A 72-year-old British man has tested positive for the coronavirus for up to 10 months, with the longest recorded as accidental, persistent infection, researchers said on Thursday.
Dave Smith, a former driving instructor from Bristol in the west of England, has said he has tested positive for 43 times, and was admitted to the hospital seven times, and going to his funeral.
“I’m at peace with myself, to have my family together, it was to be at peace with everyone, good-bye,” he said in an interview with the BBC.
His wife, Linda, who has been in quarantine with him in the house, ” she said, “There were a lot of instances where we didn’t think he was going to survive. It’s been a hell of a year.”
Ed Moran is a consultant in the Division of Infectious diseases at the University of Bristol and North Bristol Bay NHS Trust, said Smith, “to be an active virus in his body.”
“We are in a position to have to prove it by sending a sample of the virus to partners who were in a position to increase the volume, from which it appears that it is not only for the different products, which will be launched in the PCR test, but, in fact, it is an active, viable virus.”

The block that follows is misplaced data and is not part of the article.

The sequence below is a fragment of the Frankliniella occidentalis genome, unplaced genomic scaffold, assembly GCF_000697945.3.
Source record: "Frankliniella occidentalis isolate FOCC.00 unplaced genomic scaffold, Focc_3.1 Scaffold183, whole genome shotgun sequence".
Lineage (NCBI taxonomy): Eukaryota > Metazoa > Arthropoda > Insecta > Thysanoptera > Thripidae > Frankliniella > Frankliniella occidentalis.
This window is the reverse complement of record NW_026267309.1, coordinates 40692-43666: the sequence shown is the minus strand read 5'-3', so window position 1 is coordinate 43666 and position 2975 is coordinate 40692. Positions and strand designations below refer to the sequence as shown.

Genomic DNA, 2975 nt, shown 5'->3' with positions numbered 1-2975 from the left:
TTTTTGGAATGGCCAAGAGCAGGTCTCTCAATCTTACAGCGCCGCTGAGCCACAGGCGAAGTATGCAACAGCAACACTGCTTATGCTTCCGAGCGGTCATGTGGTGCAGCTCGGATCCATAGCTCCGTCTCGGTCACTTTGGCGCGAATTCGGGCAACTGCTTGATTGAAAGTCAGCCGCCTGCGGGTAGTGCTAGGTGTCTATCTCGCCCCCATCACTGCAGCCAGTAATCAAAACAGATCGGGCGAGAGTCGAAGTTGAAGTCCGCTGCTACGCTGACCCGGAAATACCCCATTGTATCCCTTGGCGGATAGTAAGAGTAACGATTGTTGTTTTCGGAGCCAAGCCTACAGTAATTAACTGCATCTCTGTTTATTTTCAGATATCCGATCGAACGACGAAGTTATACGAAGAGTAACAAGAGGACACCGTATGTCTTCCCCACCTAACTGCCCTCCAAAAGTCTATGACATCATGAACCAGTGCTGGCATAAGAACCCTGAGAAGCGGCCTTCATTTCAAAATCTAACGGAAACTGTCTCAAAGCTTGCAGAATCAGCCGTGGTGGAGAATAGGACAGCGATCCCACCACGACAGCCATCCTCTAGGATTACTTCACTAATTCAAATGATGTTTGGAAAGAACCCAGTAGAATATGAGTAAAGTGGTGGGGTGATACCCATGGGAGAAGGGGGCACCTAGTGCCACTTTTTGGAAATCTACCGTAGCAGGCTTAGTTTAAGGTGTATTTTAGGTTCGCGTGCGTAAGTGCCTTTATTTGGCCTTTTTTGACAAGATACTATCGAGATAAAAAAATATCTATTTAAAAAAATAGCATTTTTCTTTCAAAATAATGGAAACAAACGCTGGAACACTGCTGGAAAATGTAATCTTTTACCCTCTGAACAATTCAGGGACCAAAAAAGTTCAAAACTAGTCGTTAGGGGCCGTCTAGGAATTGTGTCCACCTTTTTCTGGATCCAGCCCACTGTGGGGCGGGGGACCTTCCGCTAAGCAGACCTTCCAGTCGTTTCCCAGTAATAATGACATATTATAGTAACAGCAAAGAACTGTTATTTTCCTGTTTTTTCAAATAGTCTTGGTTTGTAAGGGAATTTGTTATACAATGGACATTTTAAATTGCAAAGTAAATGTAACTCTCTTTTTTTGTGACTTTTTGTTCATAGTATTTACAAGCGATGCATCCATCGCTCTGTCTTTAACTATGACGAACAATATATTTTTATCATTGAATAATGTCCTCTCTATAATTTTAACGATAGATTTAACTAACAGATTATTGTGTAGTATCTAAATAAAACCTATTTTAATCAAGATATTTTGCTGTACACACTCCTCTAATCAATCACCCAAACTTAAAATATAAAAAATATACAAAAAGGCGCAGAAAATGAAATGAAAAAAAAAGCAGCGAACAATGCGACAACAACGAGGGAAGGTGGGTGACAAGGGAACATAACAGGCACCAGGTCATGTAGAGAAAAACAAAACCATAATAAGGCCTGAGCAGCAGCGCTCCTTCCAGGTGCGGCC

Smith was fully recovered from the operation, with a mix of synthetic antibodies made by U.s. biotech firm Regeneron.
In his case, it was to be allowed out of compassion, but the treatment regimen is clinically approved for use in the united kingdom.
The results of a clinical study, published this month showed that the treatment reduced mortality rate of Covid patients who are not able to build up a strong immune response.
“It’s like they gave their lives,” Smith told the BBC.
He and his wife opened a bottle of champagne, he was finally tested negative, and 45 days after the drug was administered intravenously, and the 305-days after the initial infection.
Smith’s treatment was not part of the official medical tests, but the case is now being investigated by the virologist Andrew Davidson at the University of Bristol.
In a report on its business that will be presented at the European Congress of Clinical Microbiology and Infectious Diseases, in July, stating that it is “the longest-infection was recorded in the literature”.
“Where did the virus is hidden in the body? How can it be just to be difficult for Davidson people all the time? We don’t know, ” Davidson said.
He had a history of pulmonary disease and was recently recovered from leukemia when he was caught with the virus on March of 2020.
He spoke to The Guardian, the daily that he was still out of breath because of his recovery, but it also travels around the united kingdom, and teach his granddaughter to ride.
“I was on the floor, and I’m fine with that,” he said.